ECB Holds Fire As Deflationary Risks Persist

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The European Central Bank left interest rates unchanged at a record low at the start of the year, as it battles deflationary tendencies, while a gradual recovery has become more evident in the 18-nation economy.

In the the first rate-setting session after Latvia joined the Eurozone on January 1, a stronger euro is apparently the imminent threat faced by the ECB. A stronger currency adds to the deflationary worries and risks hurting the fragile recovery.

The Governing Council kept the main refinancing rate unchanged at 0.25 percent on Thursday, for a second straight month, following their meeting in Frankfurt. The decision was in line with economists' expectations.

The marginal lending facility rate was held at 0.75 percent. The deposit facility rate was kept at zero, where it has remained since July 2012.

In November, the bank had unexpectedly cut the refi rate by a quarter-point, which was the first reduction since May. The marginal lending rate was also reduced by 25 basis points then.

ECB President Mario Draghi is set to hold the post-meeting press conference at 8.30 am ET, when he is expected to drop hints regarding the future course of action against deflationary risks.

"While Draghi will no doubt pay lip service again to his policy artillery, he may choose to keep the powder dry for now," Capital Economics Chief European Economist Jonathan Loynes said. "But the pressure for the ECB to act again seems likely to build quickly."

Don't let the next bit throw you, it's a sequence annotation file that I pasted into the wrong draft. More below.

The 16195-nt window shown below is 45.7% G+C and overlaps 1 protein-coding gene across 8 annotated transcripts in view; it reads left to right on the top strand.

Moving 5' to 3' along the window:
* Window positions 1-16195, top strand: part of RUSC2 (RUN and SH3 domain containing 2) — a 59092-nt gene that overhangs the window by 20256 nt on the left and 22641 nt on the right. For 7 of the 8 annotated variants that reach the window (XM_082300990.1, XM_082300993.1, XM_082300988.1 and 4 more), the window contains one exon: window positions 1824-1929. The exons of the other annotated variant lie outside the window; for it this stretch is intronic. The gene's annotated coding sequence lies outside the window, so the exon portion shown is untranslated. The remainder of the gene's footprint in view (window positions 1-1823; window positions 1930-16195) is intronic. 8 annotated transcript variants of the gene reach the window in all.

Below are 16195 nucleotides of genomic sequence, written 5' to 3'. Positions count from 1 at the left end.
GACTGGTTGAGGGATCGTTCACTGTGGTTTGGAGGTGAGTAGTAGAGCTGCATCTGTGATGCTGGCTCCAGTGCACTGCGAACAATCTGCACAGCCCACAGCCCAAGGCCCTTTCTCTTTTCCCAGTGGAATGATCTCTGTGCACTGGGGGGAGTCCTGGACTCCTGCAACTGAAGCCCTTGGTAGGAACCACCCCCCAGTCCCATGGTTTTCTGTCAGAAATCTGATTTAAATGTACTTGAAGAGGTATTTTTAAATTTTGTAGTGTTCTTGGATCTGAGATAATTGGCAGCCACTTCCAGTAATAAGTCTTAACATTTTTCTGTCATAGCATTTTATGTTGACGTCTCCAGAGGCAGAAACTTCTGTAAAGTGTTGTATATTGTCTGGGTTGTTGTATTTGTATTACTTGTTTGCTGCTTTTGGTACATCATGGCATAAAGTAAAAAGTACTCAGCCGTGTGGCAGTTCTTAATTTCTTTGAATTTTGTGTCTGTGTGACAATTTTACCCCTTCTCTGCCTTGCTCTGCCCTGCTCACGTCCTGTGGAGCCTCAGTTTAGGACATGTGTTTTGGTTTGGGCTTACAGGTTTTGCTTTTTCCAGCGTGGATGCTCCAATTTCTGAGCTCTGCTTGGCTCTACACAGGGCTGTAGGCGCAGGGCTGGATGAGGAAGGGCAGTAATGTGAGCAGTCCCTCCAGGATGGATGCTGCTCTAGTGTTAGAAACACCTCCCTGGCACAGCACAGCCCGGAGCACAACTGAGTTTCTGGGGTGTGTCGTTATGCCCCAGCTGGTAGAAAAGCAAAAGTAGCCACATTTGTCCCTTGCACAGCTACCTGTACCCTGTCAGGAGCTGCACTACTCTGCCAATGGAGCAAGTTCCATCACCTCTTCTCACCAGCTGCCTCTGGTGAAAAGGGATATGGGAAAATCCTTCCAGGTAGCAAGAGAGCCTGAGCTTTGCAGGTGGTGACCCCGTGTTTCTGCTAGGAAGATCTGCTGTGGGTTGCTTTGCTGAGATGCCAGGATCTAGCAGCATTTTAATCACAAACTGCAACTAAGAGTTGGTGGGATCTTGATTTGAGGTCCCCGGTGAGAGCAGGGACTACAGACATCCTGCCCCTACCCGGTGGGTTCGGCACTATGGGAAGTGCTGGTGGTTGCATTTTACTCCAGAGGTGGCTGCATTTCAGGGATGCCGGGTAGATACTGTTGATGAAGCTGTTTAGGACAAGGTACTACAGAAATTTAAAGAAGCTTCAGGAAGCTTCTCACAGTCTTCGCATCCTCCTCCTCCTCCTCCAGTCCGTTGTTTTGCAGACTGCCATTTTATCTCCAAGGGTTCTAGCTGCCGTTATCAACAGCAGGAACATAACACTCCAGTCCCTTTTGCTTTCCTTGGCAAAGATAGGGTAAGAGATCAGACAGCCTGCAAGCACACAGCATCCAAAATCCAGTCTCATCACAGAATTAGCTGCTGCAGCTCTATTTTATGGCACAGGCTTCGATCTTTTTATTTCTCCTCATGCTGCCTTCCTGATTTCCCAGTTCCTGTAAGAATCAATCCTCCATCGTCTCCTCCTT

The central bank was widely expected to maintain status quo this month after Draghi told the German weekly Der Spiegel last week that there was no need for immediate action. He also suggested that low inflation remained policymakers' biggest worry.

"The determination to fight any deflationary tendencies has never been higher than currently," ING Bank Senior Economist Carsten Brzeski said.

"As a strong exchange rate looks as the most imminent threat, we still think that a negative deposit rate would be the ECB's first line of defense if and when deflationary risks increase further."

Recent data indicate the sluggish pace of economic recovery amid deflationary risks and high unemployment. Further, credit growth and liquidity conditions remain weak.

Economic growth moderated in the third quarter to 0.1 percent from 0.3 percent in the three months to June, when the euro area economy exited its longest ever recession.

The recovery likely gained some traction in the fourth quarter of the year, economists say, citing recent data.

Inflation slowed unexpectedly in December to 0.8 percent from 0.9 percent in the previous month. The figure has held below the ECB's target of 'below, but close to 2 percent' for eleven months.

Figures released yesterday showed that retail sales grew stronger-than-expected in November, suggesting that consumer spending may have contributed positively to GDP in the fourth quarter.

However, unemployment remains unacceptably high. The figure has held steady at 12.1 percent for eight consecutive months.

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